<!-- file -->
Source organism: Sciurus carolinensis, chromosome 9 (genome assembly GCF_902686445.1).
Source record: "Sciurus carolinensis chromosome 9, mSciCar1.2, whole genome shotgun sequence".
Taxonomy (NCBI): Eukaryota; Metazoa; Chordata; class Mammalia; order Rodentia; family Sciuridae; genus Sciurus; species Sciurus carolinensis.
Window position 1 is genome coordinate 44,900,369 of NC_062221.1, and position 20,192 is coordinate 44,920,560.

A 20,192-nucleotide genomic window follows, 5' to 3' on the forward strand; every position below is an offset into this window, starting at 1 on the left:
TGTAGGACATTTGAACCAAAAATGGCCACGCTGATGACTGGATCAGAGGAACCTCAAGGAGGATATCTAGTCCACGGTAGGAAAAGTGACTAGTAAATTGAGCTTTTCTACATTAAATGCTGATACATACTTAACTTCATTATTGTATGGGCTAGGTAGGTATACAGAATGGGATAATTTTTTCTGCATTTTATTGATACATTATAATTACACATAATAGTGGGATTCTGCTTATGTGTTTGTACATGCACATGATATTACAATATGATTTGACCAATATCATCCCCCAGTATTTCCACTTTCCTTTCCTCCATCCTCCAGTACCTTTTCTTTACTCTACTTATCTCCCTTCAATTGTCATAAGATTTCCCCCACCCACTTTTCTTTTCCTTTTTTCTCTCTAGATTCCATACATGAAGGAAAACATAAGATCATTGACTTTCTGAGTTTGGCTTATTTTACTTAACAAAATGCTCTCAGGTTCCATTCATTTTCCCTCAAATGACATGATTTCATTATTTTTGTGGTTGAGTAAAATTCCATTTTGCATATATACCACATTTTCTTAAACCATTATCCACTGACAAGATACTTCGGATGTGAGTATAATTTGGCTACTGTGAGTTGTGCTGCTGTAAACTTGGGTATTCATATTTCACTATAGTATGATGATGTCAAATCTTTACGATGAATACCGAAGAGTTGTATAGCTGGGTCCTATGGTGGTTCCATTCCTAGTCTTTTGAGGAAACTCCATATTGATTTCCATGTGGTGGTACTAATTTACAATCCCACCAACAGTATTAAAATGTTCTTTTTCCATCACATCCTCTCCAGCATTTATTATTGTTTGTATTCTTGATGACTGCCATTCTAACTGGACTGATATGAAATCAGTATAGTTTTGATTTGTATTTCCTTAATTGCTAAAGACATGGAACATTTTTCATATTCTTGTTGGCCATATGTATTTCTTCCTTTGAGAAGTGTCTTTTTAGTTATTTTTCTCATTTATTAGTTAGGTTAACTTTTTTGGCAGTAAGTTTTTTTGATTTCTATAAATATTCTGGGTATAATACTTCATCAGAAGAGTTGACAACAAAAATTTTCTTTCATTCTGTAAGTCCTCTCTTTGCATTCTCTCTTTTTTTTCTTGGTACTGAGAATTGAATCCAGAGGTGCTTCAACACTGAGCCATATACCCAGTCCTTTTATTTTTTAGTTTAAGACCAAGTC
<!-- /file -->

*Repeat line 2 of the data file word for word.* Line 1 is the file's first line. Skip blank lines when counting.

Source record: "Sciurus carolinensis chromosome 9, mSciCar1.2, whole genome shotgun sequence".